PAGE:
• To monitor projects and progress relating to plan implementation;

• To advise on changes and adjustments in institutions and management techniques as well as attitudes necessary for the alignment of actions with plan targets and goals;

• To conduct research into various aspects of national interest and public policy and ensure that the implications and results of the findings in such research are geared towards the enhancement of national, economic, social, technological, defense and security capabilities and management;

• To mobilize popular group and institutional consensus in support of government policies and programs;

• To manage multilateral and bilateral economic cooperation, including development aid and technical assistance.

Basically, what these countries, including some of our regional neighbors like Barbados, have concluded is that planning for a nation has to be removed to a great extent from the politics of getting and staying in office.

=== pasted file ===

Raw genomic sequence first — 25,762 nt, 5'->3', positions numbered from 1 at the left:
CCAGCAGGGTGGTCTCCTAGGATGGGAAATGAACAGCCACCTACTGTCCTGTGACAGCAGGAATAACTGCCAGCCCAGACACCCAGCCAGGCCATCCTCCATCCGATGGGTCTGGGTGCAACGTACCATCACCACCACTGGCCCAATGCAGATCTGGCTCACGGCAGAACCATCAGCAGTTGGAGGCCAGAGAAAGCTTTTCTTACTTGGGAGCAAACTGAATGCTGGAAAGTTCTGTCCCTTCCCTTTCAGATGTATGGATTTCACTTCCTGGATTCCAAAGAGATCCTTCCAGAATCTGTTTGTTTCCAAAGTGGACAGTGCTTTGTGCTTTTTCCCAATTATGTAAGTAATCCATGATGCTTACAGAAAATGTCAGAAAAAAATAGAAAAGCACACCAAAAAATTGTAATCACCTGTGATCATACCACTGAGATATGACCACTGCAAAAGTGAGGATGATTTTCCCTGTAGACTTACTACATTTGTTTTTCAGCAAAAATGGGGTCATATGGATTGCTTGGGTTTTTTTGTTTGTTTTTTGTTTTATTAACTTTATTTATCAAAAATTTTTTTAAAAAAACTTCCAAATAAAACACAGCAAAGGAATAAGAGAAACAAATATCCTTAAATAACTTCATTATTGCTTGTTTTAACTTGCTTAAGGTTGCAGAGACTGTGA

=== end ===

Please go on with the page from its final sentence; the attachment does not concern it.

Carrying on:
In Barbados, they have created the “National Strategic Plan of Barbados 2005-2025: Global Excellence, Barbadian Traditions”.  This document, produced by the Ministry of Finance and Economic Affairs, brought together the input of the coalition of trade unions and staff associations of Barbados, the non-governmental organizations, officers of government ministries, and the academic community.

Some of the broader themes of the document include: “Unleashing the Spirit of the Nation”; “New Governance for New Times”; “Building Social Capital”; “Strengthening the Physical Infrastructure and Preserving the Environment”; “Enhancing Barbados’ Prosperity and Competitiveness”; and “Branding Barbados Globally”.

The plan is then broken down further into national objectives, strategies and targets, financial resources, implementation, and a planning matrix.  The preparatory work alone took three years.  Whether it will work is yet to be seen.